A slight trace of humor crept into her eyes, the humor of a cat watching a mouse. "No, Mr. Scott, I don't mind. Do you ?"
    "Well, no," I said. I felt rather foolish. "But there are men working across the way. When you're out on your terrace they can see you."
    "I can't help that."
    "But they're working fifteen stories above the ground!"
    She frowned. "Mr. Scott, if those men want to watch me that's their business. If I want to sun myself on my own terrace that's my business." It was obvious she was getting bored with the whole thing.
    "But you don't understand," I insisted. "What you're doing is dangerous. Those men up there can't concentrate...
    Her eyes sought out a golden sunburst clock across the room. "Mr. Scott, I appreciate your intentions, whatever they are, but as you can see it's getting late. It's almost one and I have to be out on my terrace. Now if you hurry back to your apartment like a good boy I'm sure you'll be able to play the peeping tom all afternoon without any interruptions."
    It was like a slap in the face. The insult startled me, then anger surged in to fill the void. I told her everything right from the beginning.
    I told her of the workmen across the way and how they always tried to watch her. I told her of the man who burned himself and the one with the smashed foot and the other who fell three stories and was carried away unconscious with the blood still running from his mouth. And then I told her about the last man, the young workman who tried not to look at her but couldn't help himself. How he made the fatal misstep when he glanced in her direction and plunged to his death. I told her it wasn't an accident. None of them were accidents. Her presence had been the cause; her beautiful naked presence had caused it all.
    When I stopped a heavy stillness invaded the room; the air seemed damp and compressing. Her face was like brittle parchment and through her tan a dull heavy flush of red slowly spread to each cheek. We must have looked like two mannequins standing across from one another, the sullen air of tension hanging between us. I knew I had said too much.
    It was her movement that broke the spell. She turned away and walked across the room. Her back was to me and a slight tremor seemed to run through her body. At that moment I detested myself. I could picture the horror that must be running through her mind. I moved up behind her and the sweet fragrance of her perfume drifted back to me. There was something terribly sensual about her, a pulsating warmth and life that seemed to radiate from her body. I placed my hands on her shoulders and the flesh felt firm and solid under the robe. I wanted to console her but the tanned column of her neck was there before me and without thinking I bent forward and gently kissed the back of it. I must have been out of my mind.
    It was like unleashing a hungry tiger among a pack of rabbits. With startling swiftness she twisted out from under my hands and, turning, struck me full in the mouth with her clenched fist. The violence of the blow made me stumble backwards.
    Her face was twisted now, the most savage fury I had ever seen. "Keep your filthy rotten hands off me!" she screamed. "Do you hear? You think you can paw me? I don't want you! I don't want anyone !"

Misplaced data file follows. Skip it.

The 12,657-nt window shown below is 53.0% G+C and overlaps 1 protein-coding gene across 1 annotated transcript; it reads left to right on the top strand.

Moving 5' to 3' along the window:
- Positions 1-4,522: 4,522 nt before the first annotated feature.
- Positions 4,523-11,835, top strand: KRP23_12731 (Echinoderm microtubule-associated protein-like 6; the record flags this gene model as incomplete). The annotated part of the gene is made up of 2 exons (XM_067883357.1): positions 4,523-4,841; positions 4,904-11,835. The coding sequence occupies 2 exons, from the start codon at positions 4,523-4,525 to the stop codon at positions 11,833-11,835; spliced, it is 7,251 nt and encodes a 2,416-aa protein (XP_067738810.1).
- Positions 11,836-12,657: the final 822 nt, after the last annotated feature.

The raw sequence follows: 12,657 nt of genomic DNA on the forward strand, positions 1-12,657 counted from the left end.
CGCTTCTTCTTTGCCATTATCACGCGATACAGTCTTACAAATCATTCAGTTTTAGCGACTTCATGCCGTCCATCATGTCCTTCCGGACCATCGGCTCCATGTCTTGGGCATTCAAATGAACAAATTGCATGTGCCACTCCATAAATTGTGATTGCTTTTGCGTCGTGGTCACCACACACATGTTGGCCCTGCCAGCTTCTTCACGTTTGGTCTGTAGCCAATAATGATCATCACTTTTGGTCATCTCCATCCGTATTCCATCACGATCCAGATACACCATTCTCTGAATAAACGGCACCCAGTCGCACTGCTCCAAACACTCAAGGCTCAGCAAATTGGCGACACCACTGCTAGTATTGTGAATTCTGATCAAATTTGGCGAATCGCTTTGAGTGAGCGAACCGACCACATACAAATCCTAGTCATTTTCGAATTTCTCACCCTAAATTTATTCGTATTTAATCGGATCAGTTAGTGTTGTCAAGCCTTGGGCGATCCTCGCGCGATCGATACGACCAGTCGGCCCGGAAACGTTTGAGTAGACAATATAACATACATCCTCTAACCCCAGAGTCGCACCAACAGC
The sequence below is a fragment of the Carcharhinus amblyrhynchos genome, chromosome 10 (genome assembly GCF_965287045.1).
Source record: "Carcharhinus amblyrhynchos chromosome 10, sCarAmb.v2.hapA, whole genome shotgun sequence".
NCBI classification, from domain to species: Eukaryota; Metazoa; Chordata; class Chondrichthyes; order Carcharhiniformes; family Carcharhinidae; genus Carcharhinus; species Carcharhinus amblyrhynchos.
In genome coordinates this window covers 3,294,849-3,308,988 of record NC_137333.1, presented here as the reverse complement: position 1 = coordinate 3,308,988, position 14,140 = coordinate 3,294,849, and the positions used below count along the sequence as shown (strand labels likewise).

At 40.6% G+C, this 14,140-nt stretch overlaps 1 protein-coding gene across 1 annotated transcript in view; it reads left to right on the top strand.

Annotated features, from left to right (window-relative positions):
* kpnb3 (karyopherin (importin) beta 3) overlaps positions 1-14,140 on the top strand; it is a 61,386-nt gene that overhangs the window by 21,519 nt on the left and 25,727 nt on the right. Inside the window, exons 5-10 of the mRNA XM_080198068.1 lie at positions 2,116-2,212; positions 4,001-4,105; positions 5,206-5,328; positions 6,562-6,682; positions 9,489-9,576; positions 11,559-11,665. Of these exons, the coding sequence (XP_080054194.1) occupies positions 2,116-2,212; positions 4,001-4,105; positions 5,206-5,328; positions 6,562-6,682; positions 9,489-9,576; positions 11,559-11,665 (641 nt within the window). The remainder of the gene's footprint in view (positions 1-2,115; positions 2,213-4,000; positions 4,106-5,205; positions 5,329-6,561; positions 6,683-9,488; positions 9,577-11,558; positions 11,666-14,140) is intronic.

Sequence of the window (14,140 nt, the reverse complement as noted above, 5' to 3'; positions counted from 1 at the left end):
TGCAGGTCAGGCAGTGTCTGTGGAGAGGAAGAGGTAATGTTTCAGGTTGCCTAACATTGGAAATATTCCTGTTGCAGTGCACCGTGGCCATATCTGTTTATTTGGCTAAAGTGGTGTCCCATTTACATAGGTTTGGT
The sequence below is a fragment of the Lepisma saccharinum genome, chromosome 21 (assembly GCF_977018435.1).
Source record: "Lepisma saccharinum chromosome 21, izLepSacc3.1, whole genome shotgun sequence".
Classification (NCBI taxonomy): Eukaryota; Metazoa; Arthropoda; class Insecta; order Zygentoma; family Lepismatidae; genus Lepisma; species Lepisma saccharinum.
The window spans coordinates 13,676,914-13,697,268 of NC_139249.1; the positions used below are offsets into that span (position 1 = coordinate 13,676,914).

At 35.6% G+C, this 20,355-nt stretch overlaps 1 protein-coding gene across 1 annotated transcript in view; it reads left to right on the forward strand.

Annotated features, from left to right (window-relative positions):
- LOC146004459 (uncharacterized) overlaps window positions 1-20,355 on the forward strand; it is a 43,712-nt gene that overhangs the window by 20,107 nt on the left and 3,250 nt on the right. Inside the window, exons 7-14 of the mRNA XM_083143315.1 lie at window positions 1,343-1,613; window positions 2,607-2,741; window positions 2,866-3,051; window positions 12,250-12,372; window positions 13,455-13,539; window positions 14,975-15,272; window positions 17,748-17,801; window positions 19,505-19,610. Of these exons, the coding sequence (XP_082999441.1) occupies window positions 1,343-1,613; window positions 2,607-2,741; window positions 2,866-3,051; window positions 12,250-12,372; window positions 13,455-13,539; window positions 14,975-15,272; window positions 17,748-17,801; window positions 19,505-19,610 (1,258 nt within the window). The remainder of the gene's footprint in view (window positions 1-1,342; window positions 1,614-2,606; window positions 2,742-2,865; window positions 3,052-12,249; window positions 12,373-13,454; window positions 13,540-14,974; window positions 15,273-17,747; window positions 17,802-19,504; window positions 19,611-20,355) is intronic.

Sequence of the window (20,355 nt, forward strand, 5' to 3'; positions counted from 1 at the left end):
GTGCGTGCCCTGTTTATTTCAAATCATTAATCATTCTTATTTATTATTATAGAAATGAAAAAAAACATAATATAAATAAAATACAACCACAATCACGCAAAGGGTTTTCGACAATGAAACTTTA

The suddenness and fury of the attack left me stunned. Her eyes had a look of death to them. I slowly backed away and she followed me like a stalking cat.
    "You make me sick! You all make me sick! What do you want from me? I can't stand to have you touch me." A dangerous smile curled at the corners of her mouth. "You want to look? You want to really see some thing?" With this she paused then, in a frenzy of motion, tore the silken robe from her body and threw it. The wadded ball of silk struck me full in the chest. She stood there proudly looking down at her nakedness. "All right, go ahead...look !" Her voice was high pitched and shrill.
    Somehow I let myself out of her apartment. Standing outside her door I suddenly felt tired, very tired and a little frightened...frightened of something I couldn't quite understand. My upper lip was already swelling where she had struck me. The elevator operator looked at me strangely as I rode up to my floor.
    My own apartment was cool and comforting, a place of refuge. I looked at my hands and they were trembling; the humiliation of the whole scene was still vivid in my mind. I stumbled into my bathroom and spent several minutes splashing cold water over my face. From there I slowly walked out onto the terrace.
    The hot penetrating rays of the sun felt good. Already I could feel the knotted muscles of my body loosen. Across the way the skeleton structure of the building loomed be fore me. Among the maze of girders the workmen moved to their appointed tasks. Inadvertently my eyes shifted to the terrace below.
    The caressing warmth of the afternoon suddenly chilled. A terrifying awareness flooded my consciousness. Why hadn't I guessed?
    Even now she was beautiful. The cold frightening beauty of a spider waiting for its prey. Her eyes were closed and for a moment the soft breath of a breeze ruffled her hair.
    From the distance I could swear that the faint suggestion of a smile had formed on her lips.

More Essays>>>

Home | Tiki Lounge | Hi-Fi | Book Shelf | Femme Fatales | Martini Hide-Away | Essays | Forum/Groups | Radio | Store | Links | E-mail 
Copyright 2006, Swinging Bachelor Productions.